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Cyber Security

IT security breaches can be extremely costly in reputation, financial loss, lost business productivity and unavailability of IT services.

DTS have a suite of technologies and measures to counter both internal and external cyber threats - but we all have a part to play in reducing the risk and impact of cyber-attacks.

Top Tips

  • Choose strong passwords, and keep them safe.
  • Set up Multifactor Authentication (MFA) to access university systems
  • Beware of phishing scams.
  • Keep software secure with the latest security updates.
  • Be mindful when using removeable media.
  • Limit local admin rights and elevated privileges in your team to people who really need it.
  • Keep your mobile device secure and up to date.
  • Lock your computer screen while unattended. (Windows: Windows button + L. Mac: Control + Shift + Power or Command + control + Q)
  • Immediately report any lost or stolen equipment.
  • If you think your University account has been compromised, contact the IT Service Desk immediately on 6262.


IT Security Project

The IT Security Project is working to improve our protection from cyber threats. Many changes will not be visible to colleagues outside, but better security practices mean:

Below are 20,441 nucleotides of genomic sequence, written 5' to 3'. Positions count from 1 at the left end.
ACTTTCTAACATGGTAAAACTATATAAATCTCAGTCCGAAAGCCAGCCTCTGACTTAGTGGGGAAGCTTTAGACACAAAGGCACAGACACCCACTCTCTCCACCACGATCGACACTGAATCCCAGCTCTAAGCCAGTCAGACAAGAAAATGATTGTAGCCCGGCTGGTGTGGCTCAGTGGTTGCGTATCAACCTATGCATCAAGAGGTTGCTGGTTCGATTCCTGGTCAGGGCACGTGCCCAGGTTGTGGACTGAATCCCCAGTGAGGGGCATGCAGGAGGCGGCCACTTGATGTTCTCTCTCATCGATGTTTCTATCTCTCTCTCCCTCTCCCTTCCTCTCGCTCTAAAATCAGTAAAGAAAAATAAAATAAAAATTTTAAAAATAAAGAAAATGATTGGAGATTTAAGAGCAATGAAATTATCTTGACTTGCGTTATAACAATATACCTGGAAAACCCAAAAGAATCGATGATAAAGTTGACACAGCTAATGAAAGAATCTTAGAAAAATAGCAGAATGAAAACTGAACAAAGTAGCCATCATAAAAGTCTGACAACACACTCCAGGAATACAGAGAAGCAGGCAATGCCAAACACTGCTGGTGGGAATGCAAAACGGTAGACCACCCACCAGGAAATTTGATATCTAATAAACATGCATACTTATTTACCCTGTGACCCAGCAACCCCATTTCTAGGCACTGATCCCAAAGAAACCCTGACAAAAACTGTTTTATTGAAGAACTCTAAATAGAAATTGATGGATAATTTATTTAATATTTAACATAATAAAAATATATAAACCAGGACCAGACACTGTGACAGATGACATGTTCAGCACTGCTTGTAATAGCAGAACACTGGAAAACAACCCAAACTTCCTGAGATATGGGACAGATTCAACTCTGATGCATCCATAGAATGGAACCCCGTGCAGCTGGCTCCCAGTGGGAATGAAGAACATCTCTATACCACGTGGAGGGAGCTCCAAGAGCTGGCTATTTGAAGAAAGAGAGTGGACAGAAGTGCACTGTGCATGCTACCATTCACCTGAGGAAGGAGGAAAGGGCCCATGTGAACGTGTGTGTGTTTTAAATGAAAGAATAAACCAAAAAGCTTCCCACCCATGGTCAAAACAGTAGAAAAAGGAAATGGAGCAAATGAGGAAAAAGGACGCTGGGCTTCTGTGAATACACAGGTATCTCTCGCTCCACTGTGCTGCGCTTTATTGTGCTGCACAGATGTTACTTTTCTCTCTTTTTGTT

• local admin rights on a computer/laptop will be limited to those with a business need.
  • unsupported software will be upgraded or removed.
  • University Apple computers/handheld devices will be enrolled onto a central management system in line with Windows devices.

Cyber Essentials

If you have a requirement to gain Cyber Essentials accreditation, please contact your DTS Business Partner.


See the IMPS website for more on Data Protection and Data Security.

What to do with a suspect email?

If you've received an email that you think is suspicious report to DTS straight away.

Do not be tempted to click on any links or open any attachments in the email.


Simulated Phishing Emails - Khipu

The University has signed up to Khipu’s simulated phishing and awareness training service. Khipu will periodically send simulated phishing emails to University employees to see how they react upon receipt of a scam email. Doing so will help us to evaluate our security posture and identify key areas to help protect the University from future (genuine) attacks.

Past campaigns